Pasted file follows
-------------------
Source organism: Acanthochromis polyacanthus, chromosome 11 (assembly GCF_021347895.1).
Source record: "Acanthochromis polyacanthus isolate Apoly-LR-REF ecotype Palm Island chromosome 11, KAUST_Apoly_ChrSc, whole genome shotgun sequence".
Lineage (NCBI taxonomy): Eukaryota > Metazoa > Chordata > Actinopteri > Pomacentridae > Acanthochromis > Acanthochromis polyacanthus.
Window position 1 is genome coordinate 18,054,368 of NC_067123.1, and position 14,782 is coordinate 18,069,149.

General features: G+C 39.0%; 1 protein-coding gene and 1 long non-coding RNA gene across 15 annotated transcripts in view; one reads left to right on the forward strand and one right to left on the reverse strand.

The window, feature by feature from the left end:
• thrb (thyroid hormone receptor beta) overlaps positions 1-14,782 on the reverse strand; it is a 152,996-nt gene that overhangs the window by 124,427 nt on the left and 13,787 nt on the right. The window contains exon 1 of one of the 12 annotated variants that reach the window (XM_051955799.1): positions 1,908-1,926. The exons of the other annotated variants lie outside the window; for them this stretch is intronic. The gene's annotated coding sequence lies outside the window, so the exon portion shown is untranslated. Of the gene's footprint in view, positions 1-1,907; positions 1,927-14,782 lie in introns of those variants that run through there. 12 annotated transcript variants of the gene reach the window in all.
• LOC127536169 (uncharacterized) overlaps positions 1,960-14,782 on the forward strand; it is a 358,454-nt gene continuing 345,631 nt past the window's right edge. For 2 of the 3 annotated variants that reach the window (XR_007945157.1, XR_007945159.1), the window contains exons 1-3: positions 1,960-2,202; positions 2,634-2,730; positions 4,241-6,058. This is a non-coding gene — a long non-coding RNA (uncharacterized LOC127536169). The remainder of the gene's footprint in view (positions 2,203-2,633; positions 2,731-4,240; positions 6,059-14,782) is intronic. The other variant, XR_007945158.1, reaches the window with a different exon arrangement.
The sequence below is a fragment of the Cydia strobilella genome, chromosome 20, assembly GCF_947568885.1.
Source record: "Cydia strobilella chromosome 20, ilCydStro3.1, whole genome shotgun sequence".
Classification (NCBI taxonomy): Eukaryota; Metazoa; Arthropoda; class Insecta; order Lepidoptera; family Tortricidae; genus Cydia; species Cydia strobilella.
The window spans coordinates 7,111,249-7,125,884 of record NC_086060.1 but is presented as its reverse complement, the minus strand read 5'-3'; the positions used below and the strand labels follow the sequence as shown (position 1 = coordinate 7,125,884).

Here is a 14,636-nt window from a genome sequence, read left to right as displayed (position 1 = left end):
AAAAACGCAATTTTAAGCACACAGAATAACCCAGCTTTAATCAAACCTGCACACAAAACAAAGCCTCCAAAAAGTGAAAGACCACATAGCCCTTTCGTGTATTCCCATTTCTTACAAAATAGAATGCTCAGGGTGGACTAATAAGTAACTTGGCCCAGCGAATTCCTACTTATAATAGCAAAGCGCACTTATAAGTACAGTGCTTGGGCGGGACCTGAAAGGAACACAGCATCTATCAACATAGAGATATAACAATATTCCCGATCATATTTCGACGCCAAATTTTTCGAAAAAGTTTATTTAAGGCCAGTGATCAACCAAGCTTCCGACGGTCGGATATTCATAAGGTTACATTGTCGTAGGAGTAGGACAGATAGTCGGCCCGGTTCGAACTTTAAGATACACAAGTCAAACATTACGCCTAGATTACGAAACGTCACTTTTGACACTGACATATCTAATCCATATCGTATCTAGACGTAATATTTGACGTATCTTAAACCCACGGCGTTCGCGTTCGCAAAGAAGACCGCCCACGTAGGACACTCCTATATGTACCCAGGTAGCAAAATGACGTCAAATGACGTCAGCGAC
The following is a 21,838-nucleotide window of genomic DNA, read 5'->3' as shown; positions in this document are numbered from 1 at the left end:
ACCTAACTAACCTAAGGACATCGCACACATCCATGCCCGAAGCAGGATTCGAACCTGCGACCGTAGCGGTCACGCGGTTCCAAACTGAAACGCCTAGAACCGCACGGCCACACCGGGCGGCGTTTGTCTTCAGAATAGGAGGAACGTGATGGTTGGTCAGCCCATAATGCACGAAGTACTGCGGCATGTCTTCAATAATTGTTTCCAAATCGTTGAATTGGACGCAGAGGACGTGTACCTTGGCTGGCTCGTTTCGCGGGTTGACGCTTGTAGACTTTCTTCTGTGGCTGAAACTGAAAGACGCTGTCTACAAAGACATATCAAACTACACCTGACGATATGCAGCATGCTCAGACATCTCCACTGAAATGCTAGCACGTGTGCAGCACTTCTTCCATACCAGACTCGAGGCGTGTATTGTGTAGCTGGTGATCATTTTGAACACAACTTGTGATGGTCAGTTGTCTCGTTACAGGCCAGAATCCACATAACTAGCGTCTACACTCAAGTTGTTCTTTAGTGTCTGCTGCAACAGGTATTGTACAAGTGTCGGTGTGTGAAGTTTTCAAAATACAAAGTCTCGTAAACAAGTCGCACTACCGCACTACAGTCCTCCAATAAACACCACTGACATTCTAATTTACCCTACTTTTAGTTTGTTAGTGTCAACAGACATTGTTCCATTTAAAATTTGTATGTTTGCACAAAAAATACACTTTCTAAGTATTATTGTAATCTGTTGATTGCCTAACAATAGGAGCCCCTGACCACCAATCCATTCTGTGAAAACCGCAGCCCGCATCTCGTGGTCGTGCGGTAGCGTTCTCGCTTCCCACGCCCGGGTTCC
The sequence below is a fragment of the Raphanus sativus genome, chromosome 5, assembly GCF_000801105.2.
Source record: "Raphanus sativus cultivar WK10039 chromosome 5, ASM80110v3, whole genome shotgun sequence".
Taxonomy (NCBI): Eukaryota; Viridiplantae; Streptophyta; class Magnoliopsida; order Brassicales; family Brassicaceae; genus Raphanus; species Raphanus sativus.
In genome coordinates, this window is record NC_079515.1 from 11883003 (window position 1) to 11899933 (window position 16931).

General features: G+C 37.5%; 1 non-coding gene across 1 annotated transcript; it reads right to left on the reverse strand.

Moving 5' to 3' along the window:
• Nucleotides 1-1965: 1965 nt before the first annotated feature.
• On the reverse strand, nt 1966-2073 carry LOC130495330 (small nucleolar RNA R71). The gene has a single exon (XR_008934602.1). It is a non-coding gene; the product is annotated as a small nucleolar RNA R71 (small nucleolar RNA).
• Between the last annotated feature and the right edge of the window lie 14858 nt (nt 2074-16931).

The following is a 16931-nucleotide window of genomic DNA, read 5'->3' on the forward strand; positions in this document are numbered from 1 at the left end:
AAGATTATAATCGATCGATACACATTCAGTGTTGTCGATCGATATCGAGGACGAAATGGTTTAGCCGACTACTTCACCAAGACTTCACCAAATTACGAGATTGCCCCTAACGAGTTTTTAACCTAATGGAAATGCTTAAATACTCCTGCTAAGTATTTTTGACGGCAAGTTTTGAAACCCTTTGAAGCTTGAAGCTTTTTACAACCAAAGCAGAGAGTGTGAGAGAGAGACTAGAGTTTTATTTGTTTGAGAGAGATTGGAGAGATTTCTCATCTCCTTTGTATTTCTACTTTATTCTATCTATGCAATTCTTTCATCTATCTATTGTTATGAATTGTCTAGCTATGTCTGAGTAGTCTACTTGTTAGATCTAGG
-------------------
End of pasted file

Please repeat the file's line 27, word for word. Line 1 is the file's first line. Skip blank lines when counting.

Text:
AAGATTATAATCGATCGATACACATTCAGTGTTGTCGATCGATATCGAGGACGAAATGGTTTAGCCGACTACTTCACCAAGACTTCACCAAATTACGAGATTGCCCCTAACGAGTTTTTAACCTAATGGAAATGCTTAAATACTCCTGCTAAGTATTTTTGACGGCAAGTTTTGAAACCCTTTGAAGCTTGAAGCTTTTTACAACCAAAGCAGAGAGTGTGAGAGAGAGACTAGAGTTTTATTTGTTTGAGAGAGATTGGAGAGATTTCTCATCTCCTTTGTATTTCTACTTTATTCTATCTATGCAATTCTTTCATCTATCTATTGTTATGAATTGTCTAGCTATGTCTGAGTAGTCTACTTGTTAGATCTAGG